Get the inside track on Bearclaw’s fabled Canadian dirt trails
I stared out the window at the brief but heavy downpour from my ninth-grade English class, lost in thought, daydreaming. “Darren pay attention,” The teacher yelled out to me. You may think I was day dreaming about girls and trucks, but no – I was considering ditching the afternoon of school to go dig with a shovel because that rain just made the dirt perfect for building jumps.
Most kids my age ditched class to go get wasted. But I had a level of stoke that was unmatched as I ditched and pedalled my way to the trails for the reward of moist dirt, which is key for sculpting perfect lips and landings.
In the forest, there’s an underground culture that very few people know of or understand. But for a large number of dedicated riders and pros, these hidden trails are where many get hooked on riding, and this is where their love for the sport begins and the addiction of biking becomes engrained in them.
It’s this trail scene – and I’m not talking about a hiking trail when I say trails, I’m talking about jumps and berms – that attract a small, intimate group of friends who gather in these secret spots across the globe.
It’s a scene only understood by those that are lucky enough to call themselves locals at a particular spot. It’s about dedication, spending days, weeks, even years digging at a spot through rainstorms and even at night, all on land that’s usually not theirs, so having trails torn down and hard work erased can happen at any time.
With my dad’s shovel and rake in hand, I was drawn to the forest at the young age of 12. There’s something to be said about the challenge of creating a jump from scratch, the sheer amount of will and determination to build your first jump. When you’re finished you and your friends have a jump all to yourselves to ride, and it’s all your own. This is how it all began for so many of us. For me, it was a trial-and-error process, as I had nobody to show me and no trails nearby to base my jump on. Just like my story, there are many others that were drawn to the forest for many different reasons. But in the end, it was the same end goal, to have jumps to ride with friends.
There are many ways in this world to escape a busy, hectic or stressful life. For many of us, trail riding is our saviour for when the world is getting us down. This is our place of worship, a place where we can go, to grab a shovel and just dig. Like a painter on a blank canvas, the shovel and rake is our paintbrush and the forest is our canvas.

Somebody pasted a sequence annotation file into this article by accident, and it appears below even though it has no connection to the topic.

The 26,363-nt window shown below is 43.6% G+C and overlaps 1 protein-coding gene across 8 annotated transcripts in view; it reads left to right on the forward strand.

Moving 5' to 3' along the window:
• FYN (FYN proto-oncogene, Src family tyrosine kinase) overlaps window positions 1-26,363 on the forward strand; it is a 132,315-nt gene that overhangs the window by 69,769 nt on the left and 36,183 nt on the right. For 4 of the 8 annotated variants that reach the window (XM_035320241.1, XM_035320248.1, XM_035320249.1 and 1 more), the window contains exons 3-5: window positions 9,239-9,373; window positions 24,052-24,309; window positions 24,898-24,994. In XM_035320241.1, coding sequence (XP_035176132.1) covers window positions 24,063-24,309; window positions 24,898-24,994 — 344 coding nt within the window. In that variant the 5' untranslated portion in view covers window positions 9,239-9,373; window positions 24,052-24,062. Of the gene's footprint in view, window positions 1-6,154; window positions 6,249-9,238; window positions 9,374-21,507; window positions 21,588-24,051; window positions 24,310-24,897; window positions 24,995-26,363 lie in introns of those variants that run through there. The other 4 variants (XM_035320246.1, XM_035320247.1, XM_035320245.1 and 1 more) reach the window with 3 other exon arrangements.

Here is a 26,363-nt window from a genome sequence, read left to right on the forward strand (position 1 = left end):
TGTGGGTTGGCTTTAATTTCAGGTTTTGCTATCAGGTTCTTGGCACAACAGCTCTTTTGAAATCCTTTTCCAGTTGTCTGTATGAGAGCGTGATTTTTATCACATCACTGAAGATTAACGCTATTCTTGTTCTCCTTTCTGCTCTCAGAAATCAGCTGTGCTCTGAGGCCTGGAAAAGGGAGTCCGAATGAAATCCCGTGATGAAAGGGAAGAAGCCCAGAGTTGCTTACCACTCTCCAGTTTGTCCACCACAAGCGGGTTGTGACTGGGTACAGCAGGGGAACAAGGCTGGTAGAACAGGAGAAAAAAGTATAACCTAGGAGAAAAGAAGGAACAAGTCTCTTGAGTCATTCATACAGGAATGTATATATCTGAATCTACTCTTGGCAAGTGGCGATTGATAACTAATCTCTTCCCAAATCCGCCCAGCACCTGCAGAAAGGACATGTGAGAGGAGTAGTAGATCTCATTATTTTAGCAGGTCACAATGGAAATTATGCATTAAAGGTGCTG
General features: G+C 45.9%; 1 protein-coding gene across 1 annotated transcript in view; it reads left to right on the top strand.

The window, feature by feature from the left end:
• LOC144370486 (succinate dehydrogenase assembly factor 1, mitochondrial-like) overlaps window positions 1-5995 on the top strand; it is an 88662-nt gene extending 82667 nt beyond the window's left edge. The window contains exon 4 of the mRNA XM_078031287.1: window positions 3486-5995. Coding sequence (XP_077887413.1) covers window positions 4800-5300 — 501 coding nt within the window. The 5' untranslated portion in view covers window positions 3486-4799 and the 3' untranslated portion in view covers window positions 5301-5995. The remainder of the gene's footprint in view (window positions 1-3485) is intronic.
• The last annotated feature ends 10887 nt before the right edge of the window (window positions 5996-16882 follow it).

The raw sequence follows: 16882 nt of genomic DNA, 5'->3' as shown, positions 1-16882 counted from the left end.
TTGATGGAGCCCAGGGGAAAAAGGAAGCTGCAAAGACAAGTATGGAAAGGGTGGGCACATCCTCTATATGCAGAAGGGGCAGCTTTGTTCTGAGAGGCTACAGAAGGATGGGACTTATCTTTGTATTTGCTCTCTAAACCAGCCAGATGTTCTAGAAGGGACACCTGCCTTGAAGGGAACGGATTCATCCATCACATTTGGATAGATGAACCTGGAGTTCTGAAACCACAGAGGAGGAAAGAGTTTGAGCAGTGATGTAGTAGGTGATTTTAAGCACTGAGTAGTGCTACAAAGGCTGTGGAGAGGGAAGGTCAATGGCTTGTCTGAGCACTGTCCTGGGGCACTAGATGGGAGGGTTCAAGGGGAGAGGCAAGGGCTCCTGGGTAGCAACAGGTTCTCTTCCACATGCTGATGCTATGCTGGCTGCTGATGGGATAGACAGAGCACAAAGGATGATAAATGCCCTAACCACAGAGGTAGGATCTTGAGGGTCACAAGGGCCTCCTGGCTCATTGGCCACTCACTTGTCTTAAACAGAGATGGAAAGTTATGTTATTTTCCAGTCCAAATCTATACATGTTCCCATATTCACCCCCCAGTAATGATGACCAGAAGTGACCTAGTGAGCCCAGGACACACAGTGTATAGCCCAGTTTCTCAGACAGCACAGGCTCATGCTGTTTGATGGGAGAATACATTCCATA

I am a trail rider at heart and always will be – I owe the success of my career to trails.
I realised I was a builder from a young age – I was always building new jumps, making them bigger and always trying to push my abilities.
Trails were what kept me interested in biking through my younger years. There are no rules or regulations as they’re governed only by trail etiquette between riders. The only things that make you dig is yourself and your ambition. For myself and so many like me, it’s a way to step away from the stresses of the world and get lost in digging, riding or even just hanging out with your friends.
I learned most of my bike-control skills from the BMX track, but my tricks all came from trails. It wasn’t until I was 20 years old that I brought my skills learnt at the trails to big-mountain terrain.
One afternoon, I was out on my moto exploring new areas when I descended down a big hill and found an area of old growth trees. I went deeper into the forest to investigate to see what the forest looked like, as I was in search of a new spot to build trails. I was immediately in awe of the old growth of trees and the lush green moss everywhere. I came across what looked like some sort of an animal den under a stump and wondered what was in it – it was almost dark and I got spooked, giving the spot its unofficial name and. My Spook network of trails became a reality shortly after.
Starting with one jump and then another, the trails started to take shape. Originally, it started with myself and a few individuals that came and went over the years, but then a few more riders started to show up and then some more. Now, almost ten years later, there are a dozen dudes that call Spook home, taking pride in the trails and shredding together on a regular basis.